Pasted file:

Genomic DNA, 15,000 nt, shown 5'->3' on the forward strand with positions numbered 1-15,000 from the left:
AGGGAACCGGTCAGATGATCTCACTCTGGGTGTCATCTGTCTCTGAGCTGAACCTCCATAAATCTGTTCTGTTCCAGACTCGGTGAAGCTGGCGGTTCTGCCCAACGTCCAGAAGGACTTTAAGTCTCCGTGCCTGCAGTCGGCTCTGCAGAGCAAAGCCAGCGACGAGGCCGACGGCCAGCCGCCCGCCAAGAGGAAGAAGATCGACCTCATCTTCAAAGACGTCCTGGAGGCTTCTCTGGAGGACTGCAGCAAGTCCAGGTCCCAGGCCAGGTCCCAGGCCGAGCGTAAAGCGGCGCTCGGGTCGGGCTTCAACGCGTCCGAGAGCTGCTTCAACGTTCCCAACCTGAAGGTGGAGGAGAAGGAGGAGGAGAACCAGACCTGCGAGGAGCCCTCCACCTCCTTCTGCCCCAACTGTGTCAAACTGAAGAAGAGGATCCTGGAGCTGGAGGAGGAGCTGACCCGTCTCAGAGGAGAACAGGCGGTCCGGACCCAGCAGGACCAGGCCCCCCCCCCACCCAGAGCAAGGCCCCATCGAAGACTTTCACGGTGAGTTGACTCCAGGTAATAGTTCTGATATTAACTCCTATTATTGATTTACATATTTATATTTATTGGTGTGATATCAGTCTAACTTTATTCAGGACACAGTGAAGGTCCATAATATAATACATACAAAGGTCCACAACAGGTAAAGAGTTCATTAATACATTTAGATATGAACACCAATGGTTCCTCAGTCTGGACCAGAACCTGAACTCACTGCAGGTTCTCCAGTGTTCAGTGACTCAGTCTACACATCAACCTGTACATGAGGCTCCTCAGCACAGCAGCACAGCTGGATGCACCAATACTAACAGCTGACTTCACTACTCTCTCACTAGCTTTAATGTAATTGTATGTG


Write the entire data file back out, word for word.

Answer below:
Genomic DNA, 15,000 nt, shown 5'->3' on the forward strand with positions numbered 1-15,000 from the left:
AGGGAACCGGTCAGATGATCTCACTCTGGGTGTCATCTGTCTCTGAGCTGAACCTCCATAAATCTGTTCTGTTCCAGACTCGGTGAAGCTGGCGGTTCTGCCCAACGTCCAGAAGGACTTTAAGTCTCCGTGCCTGCAGTCGGCTCTGCAGAGCAAAGCCAGCGACGAGGCCGACGGCCAGCCGCCCGCCAAGAGGAAGAAGATCGACCTCATCTTCAAAGACGTCCTGGAGGCTTCTCTGGAGGACTGCAGCAAGTCCAGGTCCCAGGCCAGGTCCCAGGCCGAGCGTAAAGCGGCGCTCGGGTCGGGCTTCAACGCGTCCGAGAGCTGCTTCAACGTTCCCAACCTGAAGGTGGAGGAGAAGGAGGAGGAGAACCAGACCTGCGAGGAGCCCTCCACCTCCTTCTGCCCCAACTGTGTCAAACTGAAGAAGAGGATCCTGGAGCTGGAGGAGGAGCTGACCCGTCTCAGAGGAGAACAGGCGGTCCGGACCCAGCAGGACCAGGCCCCCCCCCCACCCAGAGCAAGGCCCCATCGAAGACTTTCACGGTGAGTTGACTCCAGGTAATAGTTCTGATATTAACTCCTATTATTGATTTACATATTTATATTTATTGGTGTGATATCAGTCTAACTTTATTCAGGACACAGTGAAGGTCCATAATATAATACATACAAAGGTCCACAACAGGTAAAGAGTTCATTAATACATTTAGATATGAACACCAATGGTTCCTCAGTCTGGACCAGAACCTGAACTCACTGCAGGTTCTCCAGTGTTCAGTGACTCAGTCTACACATCAACCTGTACATGAGGCTCCTCAGCACAGCAGCACAGCTGGATGCACCAATACTAACAGCTGACTTCACTACTCTCTCACTAGCTTTAATGTAATTGTATGTG